Paddling ohana rallies together at Papa Kimitete regatta

  • J.R. De Groote/West Hawaii Today
    Paddlers of Laka youth crew

KAILUA-KONA — The Papa Kimitete Regatta started with a blessing, as is tradition. But on Saturday morning, the words that rang over the loudspeaker meant just a little more.

Paddlers bowed their heads as they were reminded to keep all the people who have been affected by the Kilauea lava flows in their thoughts, including more than a few who would be in canoes.


“I can’t imagine. It’s crazy, and it’s not over yet,” said Kai Ehitu head coach Richard Kimitete. “Our goal was for everyone to come out and be able to enjoy the beautiful day.”

Under nearly cloudless skies and just a light vog, that wasn’t hard, and the competition heated up in a hurry at the 36th edition of Kai Ehitu’s event, which kicked off the Moku O Hawaii Canoe Racing Association season.

It turned out to be a day where every race — from the break of dawn to sunset — mattered. Kai Opua took home top honors at Kailua Bay, amassing 178 points with 28 medal winning crews, edging Puna by just five points. Kawaihae (151) rounded out the podium with a third place finish, followed by the hosts, Kai Ehitu (132).

Puna might have come up just short in its season debut, but the east side club that proudly boats its bright green attire are still the team to beat as the four-time defending Moku O Hawaii champs.

“We have to throw out the window what we did in the past,” Puna head coach Afa Tuaolo said. ” I just tell them, what we do in practice, we have to do on race day. Never mind all the chit chat — just perform.”

Tuaolo has a tough exterior, and leads the club with his determination, commitment and workmanlike approach, all which have trickled down to the Puna crews, making them very tough to beat.

However, the Puna skipper has been dealing with some worries away from the water as of late. When the lava flows started, Tuaolo’s orchid farm in Opihikau was one of the first casualties, with the sulfur dioxide gases and ash killing his plants.

“There are lots of people over there getting beat up by what’s going on, but we saw some of the first impact,” Tuaolo said. “All my life I have had a farm, worked hard and did what I had to do. But when something like this happens, everything kind of becomes uncertain.”

There was an attempt to move the nearly 20,000 plants, but it still resulted in significant losses for the farm that Tuaolo has operated for three decades. As a result, a GoFundMe was established to help support Afa and his wife Bev. Within days, the fundraiser exceeded its goal of $10,000. In many ways, it was a testament to the character of the Tuaolo’s and the impact they have had on the Big Island community.

As many attest to, Tuaolo is never one to ask for any kind of handout. He admitted it was hard for him to accept the help, but seeing the support left him speechless.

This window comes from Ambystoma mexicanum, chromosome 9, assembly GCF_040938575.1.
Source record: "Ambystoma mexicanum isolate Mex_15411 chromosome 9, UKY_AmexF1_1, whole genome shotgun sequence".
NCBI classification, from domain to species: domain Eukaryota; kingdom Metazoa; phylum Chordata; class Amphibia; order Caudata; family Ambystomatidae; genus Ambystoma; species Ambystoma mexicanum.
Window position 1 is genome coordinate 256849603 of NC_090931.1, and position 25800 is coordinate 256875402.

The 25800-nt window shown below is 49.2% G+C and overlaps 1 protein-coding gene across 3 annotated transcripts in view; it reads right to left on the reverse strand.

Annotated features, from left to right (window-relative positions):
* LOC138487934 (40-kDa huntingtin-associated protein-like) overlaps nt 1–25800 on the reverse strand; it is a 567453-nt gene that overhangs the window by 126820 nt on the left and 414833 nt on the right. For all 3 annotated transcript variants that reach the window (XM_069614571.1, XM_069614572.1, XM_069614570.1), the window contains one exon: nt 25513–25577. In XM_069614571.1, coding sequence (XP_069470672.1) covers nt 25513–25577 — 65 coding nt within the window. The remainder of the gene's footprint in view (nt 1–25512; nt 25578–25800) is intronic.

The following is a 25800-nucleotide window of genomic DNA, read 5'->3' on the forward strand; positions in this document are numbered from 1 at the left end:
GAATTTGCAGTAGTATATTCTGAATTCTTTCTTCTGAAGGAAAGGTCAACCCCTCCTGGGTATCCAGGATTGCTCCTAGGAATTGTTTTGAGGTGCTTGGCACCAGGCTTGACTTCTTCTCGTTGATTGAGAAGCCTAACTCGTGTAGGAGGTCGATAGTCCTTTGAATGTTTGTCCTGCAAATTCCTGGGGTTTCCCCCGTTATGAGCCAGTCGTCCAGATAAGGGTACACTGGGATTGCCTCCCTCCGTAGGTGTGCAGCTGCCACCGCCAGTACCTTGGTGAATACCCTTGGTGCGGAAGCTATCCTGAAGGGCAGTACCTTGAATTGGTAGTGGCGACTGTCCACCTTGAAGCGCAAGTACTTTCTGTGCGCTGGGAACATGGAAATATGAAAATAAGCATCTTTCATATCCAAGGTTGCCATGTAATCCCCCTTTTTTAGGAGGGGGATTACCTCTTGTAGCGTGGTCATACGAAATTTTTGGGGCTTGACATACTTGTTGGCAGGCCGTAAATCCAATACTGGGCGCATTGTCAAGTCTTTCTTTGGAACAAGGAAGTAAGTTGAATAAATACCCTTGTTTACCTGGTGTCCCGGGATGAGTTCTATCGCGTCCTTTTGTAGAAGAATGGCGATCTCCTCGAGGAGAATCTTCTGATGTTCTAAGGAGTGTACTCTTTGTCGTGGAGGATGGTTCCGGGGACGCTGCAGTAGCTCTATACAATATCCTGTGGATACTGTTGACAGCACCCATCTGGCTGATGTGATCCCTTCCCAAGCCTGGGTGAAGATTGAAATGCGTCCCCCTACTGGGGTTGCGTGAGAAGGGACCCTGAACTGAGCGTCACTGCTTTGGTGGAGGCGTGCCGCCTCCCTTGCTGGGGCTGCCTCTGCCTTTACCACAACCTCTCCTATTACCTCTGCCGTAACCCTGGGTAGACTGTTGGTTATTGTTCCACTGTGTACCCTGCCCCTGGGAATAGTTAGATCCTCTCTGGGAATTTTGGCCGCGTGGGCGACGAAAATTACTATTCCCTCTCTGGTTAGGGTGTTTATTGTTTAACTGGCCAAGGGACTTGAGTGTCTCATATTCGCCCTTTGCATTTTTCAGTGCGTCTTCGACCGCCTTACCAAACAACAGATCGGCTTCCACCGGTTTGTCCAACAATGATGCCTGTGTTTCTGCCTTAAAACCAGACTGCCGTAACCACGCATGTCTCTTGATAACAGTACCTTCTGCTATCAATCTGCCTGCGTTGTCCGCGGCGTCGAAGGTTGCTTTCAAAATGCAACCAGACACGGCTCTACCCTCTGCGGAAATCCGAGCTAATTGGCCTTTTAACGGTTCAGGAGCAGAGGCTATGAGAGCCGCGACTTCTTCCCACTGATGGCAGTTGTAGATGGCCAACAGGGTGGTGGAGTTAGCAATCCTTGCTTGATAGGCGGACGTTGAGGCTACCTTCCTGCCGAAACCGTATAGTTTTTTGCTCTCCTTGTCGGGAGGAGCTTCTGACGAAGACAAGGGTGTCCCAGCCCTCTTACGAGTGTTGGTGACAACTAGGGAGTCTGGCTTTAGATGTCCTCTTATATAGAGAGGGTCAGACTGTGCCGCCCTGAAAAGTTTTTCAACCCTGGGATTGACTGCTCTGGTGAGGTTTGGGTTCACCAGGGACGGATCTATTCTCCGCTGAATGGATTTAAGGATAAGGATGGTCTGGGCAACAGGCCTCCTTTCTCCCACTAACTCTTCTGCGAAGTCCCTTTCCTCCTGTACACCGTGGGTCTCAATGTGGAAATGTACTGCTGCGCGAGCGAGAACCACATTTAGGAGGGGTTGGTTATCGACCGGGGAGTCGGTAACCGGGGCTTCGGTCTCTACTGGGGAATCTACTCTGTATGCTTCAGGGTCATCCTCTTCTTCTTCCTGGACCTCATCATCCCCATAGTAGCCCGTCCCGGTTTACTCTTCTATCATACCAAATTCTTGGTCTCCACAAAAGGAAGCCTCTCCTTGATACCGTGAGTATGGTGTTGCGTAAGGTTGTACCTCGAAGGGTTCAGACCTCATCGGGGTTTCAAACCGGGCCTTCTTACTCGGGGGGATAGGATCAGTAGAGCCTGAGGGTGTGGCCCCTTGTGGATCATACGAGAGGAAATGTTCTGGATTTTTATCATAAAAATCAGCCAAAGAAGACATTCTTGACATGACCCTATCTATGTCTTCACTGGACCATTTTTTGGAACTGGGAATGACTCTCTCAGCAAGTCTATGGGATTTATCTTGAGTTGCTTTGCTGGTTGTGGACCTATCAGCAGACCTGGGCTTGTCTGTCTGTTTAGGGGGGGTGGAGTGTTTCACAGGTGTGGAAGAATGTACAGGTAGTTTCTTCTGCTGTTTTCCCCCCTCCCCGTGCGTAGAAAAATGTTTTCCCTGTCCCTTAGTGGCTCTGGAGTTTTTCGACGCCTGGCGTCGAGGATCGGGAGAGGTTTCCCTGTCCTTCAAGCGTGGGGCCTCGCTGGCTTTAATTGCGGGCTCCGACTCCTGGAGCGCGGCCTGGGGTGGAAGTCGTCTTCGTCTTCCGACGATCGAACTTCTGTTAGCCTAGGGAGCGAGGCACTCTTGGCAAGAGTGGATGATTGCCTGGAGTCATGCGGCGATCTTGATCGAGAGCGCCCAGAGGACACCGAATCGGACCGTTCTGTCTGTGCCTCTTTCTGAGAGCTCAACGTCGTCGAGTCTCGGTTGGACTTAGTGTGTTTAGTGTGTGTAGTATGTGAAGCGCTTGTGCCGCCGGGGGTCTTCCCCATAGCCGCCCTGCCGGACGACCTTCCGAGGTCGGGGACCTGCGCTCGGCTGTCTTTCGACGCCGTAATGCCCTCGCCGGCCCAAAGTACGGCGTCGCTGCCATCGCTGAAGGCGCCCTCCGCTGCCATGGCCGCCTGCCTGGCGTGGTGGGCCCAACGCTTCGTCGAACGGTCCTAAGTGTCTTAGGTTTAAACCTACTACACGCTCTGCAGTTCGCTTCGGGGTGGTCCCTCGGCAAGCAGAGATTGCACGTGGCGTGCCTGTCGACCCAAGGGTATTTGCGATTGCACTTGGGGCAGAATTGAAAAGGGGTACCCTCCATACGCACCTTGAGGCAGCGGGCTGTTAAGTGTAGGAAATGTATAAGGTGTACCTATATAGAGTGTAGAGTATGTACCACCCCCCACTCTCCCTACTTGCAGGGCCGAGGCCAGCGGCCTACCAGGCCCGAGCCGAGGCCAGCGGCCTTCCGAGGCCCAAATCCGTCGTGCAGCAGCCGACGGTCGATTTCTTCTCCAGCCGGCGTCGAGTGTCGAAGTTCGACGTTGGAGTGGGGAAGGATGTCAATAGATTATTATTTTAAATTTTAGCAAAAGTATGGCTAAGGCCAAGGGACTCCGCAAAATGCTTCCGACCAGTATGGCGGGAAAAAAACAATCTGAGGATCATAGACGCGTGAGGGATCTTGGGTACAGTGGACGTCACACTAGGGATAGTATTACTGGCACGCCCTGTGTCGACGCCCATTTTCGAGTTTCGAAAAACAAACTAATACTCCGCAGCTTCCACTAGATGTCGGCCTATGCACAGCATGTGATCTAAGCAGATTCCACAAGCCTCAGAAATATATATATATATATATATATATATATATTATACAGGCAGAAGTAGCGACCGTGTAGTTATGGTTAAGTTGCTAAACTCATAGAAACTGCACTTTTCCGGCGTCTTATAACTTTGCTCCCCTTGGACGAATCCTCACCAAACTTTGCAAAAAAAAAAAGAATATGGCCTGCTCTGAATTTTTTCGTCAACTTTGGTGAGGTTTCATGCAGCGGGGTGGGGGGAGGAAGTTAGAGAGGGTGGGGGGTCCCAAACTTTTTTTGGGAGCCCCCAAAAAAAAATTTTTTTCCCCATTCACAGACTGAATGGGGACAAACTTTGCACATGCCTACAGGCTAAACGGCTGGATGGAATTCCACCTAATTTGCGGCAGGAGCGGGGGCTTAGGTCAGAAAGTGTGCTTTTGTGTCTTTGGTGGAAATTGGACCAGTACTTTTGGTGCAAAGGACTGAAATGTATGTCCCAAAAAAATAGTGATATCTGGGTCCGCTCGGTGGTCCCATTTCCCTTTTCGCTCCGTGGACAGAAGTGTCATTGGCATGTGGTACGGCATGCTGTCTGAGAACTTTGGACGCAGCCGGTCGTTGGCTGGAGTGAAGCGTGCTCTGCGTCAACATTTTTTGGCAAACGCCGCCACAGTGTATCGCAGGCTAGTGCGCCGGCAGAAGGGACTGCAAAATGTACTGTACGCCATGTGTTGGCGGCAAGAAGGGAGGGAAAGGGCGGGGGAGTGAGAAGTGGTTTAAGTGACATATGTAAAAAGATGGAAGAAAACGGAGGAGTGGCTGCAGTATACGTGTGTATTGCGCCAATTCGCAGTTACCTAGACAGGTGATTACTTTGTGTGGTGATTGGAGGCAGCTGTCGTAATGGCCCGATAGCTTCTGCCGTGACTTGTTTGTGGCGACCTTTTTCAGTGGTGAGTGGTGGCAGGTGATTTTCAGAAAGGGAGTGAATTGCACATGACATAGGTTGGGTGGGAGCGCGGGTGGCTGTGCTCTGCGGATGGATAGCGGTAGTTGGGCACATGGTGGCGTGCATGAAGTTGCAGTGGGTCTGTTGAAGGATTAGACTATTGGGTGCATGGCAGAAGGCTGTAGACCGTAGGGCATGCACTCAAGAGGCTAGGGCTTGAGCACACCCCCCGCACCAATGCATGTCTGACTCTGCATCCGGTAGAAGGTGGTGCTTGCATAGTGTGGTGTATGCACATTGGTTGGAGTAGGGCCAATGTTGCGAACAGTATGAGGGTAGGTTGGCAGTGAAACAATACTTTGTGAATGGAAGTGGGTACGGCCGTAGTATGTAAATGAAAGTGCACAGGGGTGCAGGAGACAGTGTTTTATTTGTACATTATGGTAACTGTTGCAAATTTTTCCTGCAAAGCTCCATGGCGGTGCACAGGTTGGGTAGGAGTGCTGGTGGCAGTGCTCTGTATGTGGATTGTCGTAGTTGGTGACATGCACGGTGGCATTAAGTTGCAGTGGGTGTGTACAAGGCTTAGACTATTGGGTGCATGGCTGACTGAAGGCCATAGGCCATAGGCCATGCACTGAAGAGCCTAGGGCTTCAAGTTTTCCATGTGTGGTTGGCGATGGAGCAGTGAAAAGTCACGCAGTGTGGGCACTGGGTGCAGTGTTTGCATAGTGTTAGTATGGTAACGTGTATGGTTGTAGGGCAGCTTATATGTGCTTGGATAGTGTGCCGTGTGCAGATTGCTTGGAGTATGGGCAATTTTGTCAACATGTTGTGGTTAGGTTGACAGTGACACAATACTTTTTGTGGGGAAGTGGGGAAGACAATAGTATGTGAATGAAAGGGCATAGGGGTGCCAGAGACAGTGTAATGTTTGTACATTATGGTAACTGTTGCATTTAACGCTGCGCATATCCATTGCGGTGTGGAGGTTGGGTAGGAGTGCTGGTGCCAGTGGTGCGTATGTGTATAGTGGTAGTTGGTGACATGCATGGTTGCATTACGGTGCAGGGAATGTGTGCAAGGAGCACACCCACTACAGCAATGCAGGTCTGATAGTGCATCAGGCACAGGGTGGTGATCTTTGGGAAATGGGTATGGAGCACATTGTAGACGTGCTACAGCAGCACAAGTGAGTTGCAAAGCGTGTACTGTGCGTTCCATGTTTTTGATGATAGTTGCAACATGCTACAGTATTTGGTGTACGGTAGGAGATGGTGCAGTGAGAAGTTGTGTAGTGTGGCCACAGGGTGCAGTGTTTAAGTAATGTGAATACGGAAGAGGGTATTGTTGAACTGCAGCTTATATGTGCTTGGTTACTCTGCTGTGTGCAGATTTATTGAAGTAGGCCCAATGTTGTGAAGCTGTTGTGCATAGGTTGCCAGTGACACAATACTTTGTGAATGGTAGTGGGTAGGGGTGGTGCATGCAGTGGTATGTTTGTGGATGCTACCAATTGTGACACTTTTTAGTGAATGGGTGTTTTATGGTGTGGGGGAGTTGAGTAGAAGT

“What can I say. It’s hard to put into words,” Tuaolo said. “For me, paddling is my life, and our club, and this community has shown us so much support. I love them for that. To come down here and feel that — it’s been real nice.”

Beyond Tuaolo, there have been thousands that the lava flows have impacted. Kai Ehitu collected donations and supplies during the event, understanding that every bit helps.

“The great thing about living in Hawaii is that everybody helps out each other. No questions asked,” Kimitete said. “We just wanted to do our part.”

Appropriately, it’s that kind of mindset that Bernard “Papa” Kimitete — the regatta’s namesake — would have been proud of.

Assembling forces

When reflecting on 36 years, Richard Kimitete jokes that it’s all a blur. But still, he can’t go far without running into a familiar face.

“I just ran into a paddler that was with us 30 years ago when I was on a plane,” he said with a laugh. “Past, present and future paddlers have all helped build our history. Everybody has had a hand, and that’s why Kai Ehitu is still alive and well.”

This year, Kimitete is encouraged by his youth paddlers — routinely a forte of the club — and feels good about the improved adult program. On Saturday, the club had five gold-winning crews (women novice B, girls 15, mixed 18, mens masters and mixed masters).

“Our kids are always strong, but this year we feel like we have a really solid group of adult paddlers, too. We started a major rebuild about five years ago and they are coming around,” Kimitete said. “I owe it all to my coaches. They do a great job.”

Keiki powered

Starting off with a bang might have be an understatement when describing Paddlers of Laka’s morning.


The club dominated the early youth races, reeling off wins in the first five events (mixed 12, girls 12, boys 12, girls 13 and boys 13). Those would be the only gold finishes of the day for the club, but all it needed to convincingly take home the Division B title with 73 points. Kailana Canoe Club followed in second with 43.

“Hats off to Laka,” Kimitete said. “They always manage to show up with some surprises. It was great to see.”